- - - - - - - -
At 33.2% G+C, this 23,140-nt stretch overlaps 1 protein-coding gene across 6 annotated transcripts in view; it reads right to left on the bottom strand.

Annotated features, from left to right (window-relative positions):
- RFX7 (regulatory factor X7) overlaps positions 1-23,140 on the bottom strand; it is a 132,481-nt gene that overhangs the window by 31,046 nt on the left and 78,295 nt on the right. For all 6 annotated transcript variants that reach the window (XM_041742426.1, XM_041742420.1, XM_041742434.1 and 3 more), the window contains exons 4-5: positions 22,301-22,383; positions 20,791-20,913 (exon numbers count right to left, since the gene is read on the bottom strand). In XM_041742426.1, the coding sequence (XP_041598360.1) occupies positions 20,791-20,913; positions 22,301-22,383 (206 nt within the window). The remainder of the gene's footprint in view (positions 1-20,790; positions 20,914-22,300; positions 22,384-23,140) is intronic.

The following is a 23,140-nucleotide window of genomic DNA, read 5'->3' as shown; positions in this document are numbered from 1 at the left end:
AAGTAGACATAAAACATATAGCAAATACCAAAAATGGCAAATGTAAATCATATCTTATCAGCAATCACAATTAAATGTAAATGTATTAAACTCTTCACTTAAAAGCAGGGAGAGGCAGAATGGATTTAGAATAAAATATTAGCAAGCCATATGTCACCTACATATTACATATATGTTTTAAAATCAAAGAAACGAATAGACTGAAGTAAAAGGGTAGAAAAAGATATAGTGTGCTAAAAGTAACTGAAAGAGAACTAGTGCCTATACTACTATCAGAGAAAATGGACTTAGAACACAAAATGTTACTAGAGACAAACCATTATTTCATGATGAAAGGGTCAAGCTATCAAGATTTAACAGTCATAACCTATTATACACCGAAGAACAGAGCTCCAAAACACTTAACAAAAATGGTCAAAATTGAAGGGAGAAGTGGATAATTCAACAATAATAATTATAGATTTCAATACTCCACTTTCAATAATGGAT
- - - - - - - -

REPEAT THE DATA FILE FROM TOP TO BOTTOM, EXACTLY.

At 33.2% G+C, this 23,140-nt stretch overlaps 1 protein-coding gene across 6 annotated transcripts in view; it reads right to left on the bottom strand.

Annotated features, from left to right (window-relative positions):
- RFX7 (regulatory factor X7) overlaps positions 1-23,140 on the bottom strand; it is a 132,481-nt gene that overhangs the window by 31,046 nt on the left and 78,295 nt on the right. For all 6 annotated transcript variants that reach the window (XM_041742426.1, XM_041742420.1, XM_041742434.1 and 3 more), the window contains exons 4-5: positions 22,301-22,383; positions 20,791-20,913 (exon numbers count right to left, since the gene is read on the bottom strand). In XM_041742426.1, the coding sequence (XP_041598360.1) occupies positions 20,791-20,913; positions 22,301-22,383 (206 nt within the window). The remainder of the gene's footprint in view (positions 1-20,790; positions 20,914-22,300; positions 22,384-23,140) is intronic.

The following is a 23,140-nucleotide window of genomic DNA, read 5'->3' as shown; positions in this document are numbered from 1 at the left end:
AAGTAGACATAAAACATATAGCAAATACCAAAAATGGCAAATGTAAATCATATCTTATCAGCAATCACAATTAAATGTAAATGTATTAAACTCTTCACTTAAAAGCAGGGAGAGGCAGAATGGATTTAGAATAAAATATTAGCAAGCCATATGTCACCTACATATTACATATATGTTTTAAAATCAAAGAAACGAATAGACTGAAGTAAAAGGGTAGAAAAAGATATAGTGTGCTAAAAGTAACTGAAAGAGAACTAGTGCCTATACTACTATCAGAGAAAATGGACTTAGAACACAAAATGTTACTAGAGACAAACCATTATTTCATGATGAAAGGGTCAAGCTATCAAGATTTAACAGTCATAACCTATTATACACCGAAGAACAGAGCTCCAAAACACTTAACAAAAATGGTCAAAATTGAAGGGAGAAGTGGATAATTCAACAATAATAATTATAGATTTCAATACTCCACTTTCAATAATGGAT